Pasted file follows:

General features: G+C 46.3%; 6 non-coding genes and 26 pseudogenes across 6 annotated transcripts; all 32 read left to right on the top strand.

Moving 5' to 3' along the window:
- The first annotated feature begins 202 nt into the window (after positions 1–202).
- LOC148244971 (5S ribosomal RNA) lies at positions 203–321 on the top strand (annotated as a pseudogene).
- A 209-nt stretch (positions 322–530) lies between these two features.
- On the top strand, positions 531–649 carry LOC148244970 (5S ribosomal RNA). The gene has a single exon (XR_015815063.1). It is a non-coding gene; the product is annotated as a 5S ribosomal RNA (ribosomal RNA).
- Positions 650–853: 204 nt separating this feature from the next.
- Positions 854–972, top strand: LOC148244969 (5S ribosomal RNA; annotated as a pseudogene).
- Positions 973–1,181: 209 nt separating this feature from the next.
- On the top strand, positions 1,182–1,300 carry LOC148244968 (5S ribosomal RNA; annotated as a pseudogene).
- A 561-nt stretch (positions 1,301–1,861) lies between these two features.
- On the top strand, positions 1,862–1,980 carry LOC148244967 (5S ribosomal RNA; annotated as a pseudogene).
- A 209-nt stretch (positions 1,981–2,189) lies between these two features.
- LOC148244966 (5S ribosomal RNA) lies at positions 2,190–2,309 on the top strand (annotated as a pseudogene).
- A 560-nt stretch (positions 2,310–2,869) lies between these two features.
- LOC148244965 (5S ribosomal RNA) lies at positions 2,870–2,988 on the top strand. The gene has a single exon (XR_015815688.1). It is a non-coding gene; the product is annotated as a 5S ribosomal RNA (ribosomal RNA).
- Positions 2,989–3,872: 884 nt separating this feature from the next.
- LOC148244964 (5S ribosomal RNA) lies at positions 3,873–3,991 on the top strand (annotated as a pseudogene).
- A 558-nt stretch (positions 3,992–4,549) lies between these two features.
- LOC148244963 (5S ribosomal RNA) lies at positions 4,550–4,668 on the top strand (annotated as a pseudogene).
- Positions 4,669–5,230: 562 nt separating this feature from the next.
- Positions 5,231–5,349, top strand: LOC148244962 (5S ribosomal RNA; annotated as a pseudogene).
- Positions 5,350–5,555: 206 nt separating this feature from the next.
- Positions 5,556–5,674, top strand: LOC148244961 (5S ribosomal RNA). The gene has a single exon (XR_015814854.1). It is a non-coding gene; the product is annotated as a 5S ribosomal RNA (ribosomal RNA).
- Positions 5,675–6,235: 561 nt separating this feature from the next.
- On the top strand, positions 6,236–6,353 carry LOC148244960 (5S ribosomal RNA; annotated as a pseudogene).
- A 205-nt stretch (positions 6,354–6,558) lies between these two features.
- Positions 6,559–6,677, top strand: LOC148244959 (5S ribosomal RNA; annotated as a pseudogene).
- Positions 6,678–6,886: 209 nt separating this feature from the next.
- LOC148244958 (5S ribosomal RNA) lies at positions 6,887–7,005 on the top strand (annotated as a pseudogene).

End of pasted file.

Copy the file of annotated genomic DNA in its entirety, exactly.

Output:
General features: G+C 46.3%; 6 non-coding genes and 26 pseudogenes across 6 annotated transcripts; all 32 read left to right on the top strand.

Moving 5' to 3' along the window:
- The first annotated feature begins 202 nt into the window (after positions 1–202).
- LOC148244971 (5S ribosomal RNA) lies at positions 203–321 on the top strand (annotated as a pseudogene).
- A 209-nt stretch (positions 322–530) lies between these two features.
- On the top strand, positions 531–649 carry LOC148244970 (5S ribosomal RNA). The gene has a single exon (XR_015815063.1). It is a non-coding gene; the product is annotated as a 5S ribosomal RNA (ribosomal RNA).
- Positions 650–853: 204 nt separating this feature from the next.
- Positions 854–972, top strand: LOC148244969 (5S ribosomal RNA; annotated as a pseudogene).
- Positions 973–1,181: 209 nt separating this feature from the next.
- On the top strand, positions 1,182–1,300 carry LOC148244968 (5S ribosomal RNA; annotated as a pseudogene).
- A 561-nt stretch (positions 1,301–1,861) lies between these two features.
- On the top strand, positions 1,862–1,980 carry LOC148244967 (5S ribosomal RNA; annotated as a pseudogene).
- A 209-nt stretch (positions 1,981–2,189) lies between these two features.
- LOC148244966 (5S ribosomal RNA) lies at positions 2,190–2,309 on the top strand (annotated as a pseudogene).
- A 560-nt stretch (positions 2,310–2,869) lies between these two features.
- LOC148244965 (5S ribosomal RNA) lies at positions 2,870–2,988 on the top strand. The gene has a single exon (XR_015815688.1). It is a non-coding gene; the product is annotated as a 5S ribosomal RNA (ribosomal RNA).
- Positions 2,989–3,872: 884 nt separating this feature from the next.
- LOC148244964 (5S ribosomal RNA) lies at positions 3,873–3,991 on the top strand (annotated as a pseudogene).
- A 558-nt stretch (positions 3,992–4,549) lies between these two features.
- LOC148244963 (5S ribosomal RNA) lies at positions 4,550–4,668 on the top strand (annotated as a pseudogene).
- Positions 4,669–5,230: 562 nt separating this feature from the next.
- Positions 5,231–5,349, top strand: LOC148244962 (5S ribosomal RNA; annotated as a pseudogene).
- Positions 5,350–5,555: 206 nt separating this feature from the next.
- Positions 5,556–5,674, top strand: LOC148244961 (5S ribosomal RNA). The gene has a single exon (XR_015814854.1). It is a non-coding gene; the product is annotated as a 5S ribosomal RNA (ribosomal RNA).
- Positions 5,675–6,235: 561 nt separating this feature from the next.
- On the top strand, positions 6,236–6,353 carry LOC148244960 (5S ribosomal RNA; annotated as a pseudogene).
- A 205-nt stretch (positions 6,354–6,558) lies between these two features.
- Positions 6,559–6,677, top strand: LOC148244959 (5S ribosomal RNA; annotated as a pseudogene).
- Positions 6,678–6,886: 209 nt separating this feature from the next.
- LOC148244958 (5S ribosomal RNA) lies at positions 6,887–7,005 on the top strand (annotated as a pseudogene).